I know I said I wasn’t going to organize any more hikes, but I organized one more to celebrate the end of summer and the beginning of our MBA program! Also, I got married over the weekend, so a gentle, relaxing hike was in order.
I decided on the Little Bandera Mountain hike, which was vaunted by Seattle Times as one of the 10 best hikes around Washington by Karen Daubert from the Washington Trails Association. I’ve done several others on her list and was not disappointed. This was apparently one of the best near Seattle (on the I-90 strip), so there were pretty high expectations.
It did not disappoint. We pulled off of Exit 45 and immediately got onto this really pitted gravel road that would bottom out a low-clearance vehicle. In my Tacoma we did the 3.8 mile stretch of washboard road like a champ, but I ended up spilling some of my McDonald’s coffee. Luckily, the heroic efforts of my truck-mates saved the day with some emergency napkin triage.
The hike itself was really, really easy on the first 2 miles or so, and then the last 1.5 miles was…pretty steep.
So…yeah pretty steep moves, and with the steady rain and wind it felt a little like the Mist Trail in Yosemite Valley. Fun!
We got to do some nice scrambling around on the rocks to get to our destination…a little more than necessary because we did get lost for a couple of minutes until we relocated the trail. The top was just a clearing with a small cluster of trees lining the trail, but the views were indeed fantastic. Would probably be amazing on a clear day!
We celebrated with the traditional drinking of beers. This was a great hike, I agree with the rated “medium hard” difficulty from WTA. Not crowded at all, compared to the other hikes I’ve done on I-90. I will be back!
After an invigorating career day at the Microsoft campus in Redmond, a couple of us MBA students decided to go do a sunset hike at Little Si, just off of exit 32 on Hwy 90. We tore up Little Si in about 40 minutes, and then sat around at the top for a while and watched the sun set over the Olympic Range. We were hoping to catch the Aurora Borealis, but we didn’t know that there was no way we’d be able to see it.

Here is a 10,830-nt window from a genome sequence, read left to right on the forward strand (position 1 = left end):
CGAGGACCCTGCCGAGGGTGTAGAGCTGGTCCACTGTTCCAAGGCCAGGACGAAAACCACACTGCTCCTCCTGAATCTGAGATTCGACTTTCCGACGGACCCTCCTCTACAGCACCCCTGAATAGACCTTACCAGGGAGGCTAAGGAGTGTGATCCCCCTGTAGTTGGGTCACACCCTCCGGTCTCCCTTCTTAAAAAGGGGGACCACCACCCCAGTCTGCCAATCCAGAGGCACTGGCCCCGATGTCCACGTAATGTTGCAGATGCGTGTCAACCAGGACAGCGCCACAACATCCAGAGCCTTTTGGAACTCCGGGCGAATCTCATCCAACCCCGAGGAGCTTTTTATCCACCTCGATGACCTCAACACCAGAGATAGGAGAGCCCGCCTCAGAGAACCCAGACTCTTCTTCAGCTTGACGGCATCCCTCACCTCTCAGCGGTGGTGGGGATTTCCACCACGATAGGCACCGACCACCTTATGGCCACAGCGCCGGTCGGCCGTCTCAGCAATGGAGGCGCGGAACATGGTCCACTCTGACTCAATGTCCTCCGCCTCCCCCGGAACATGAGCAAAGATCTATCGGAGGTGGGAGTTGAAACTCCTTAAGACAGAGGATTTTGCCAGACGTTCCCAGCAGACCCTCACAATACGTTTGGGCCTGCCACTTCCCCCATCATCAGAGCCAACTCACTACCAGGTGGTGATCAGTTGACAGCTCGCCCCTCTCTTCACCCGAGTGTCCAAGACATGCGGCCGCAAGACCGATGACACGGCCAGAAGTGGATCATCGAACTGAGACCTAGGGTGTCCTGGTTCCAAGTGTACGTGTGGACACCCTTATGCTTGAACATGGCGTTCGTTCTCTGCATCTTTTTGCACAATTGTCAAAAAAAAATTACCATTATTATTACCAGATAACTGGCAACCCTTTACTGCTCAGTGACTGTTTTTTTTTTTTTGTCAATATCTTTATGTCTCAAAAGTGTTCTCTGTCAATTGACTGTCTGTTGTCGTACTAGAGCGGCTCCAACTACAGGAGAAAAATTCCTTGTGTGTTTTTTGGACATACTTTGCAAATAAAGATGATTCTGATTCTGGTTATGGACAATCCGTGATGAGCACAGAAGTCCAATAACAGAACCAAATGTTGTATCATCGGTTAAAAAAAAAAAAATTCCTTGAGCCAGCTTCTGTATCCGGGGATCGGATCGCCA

A couple of us are thinking about starting an outdoor industry club here at the University of Washington. With such amazing companies in the local area and so many opportunities for fun in the outdoors – why hasn’t anyone done this before? The opportunity to start something new and pass something down to future generations is also extremely tempting and motivating. We have an Olympic biathlete, a Colorado ski patroller, and a ton of other talented folks with a passion for the outdoors in our midst. Why not us? Why not now?
I first found out about Cascade Pass on a list of the top hikes in Washington State from the Seattle Times website. It’s tough to find a good list of top hikes that I agree with, but that one I definitely agree with so far! Alpine meadows, gorgeous views during the entire hike, and a glacier – what’s not to like? It’s also located in the North Cascades – a region I’ve never been to before because it’s 3 hours from Seattle. It’s securely within day trip range but still an all-day commitment. I decided that this will be the last hike I’m going to organize with the Foster MBA crew before school starts, and I was determined to make it an epic one. Unfortunately, the weather took a turn for the worse – the sign that summer is finally coming to an end.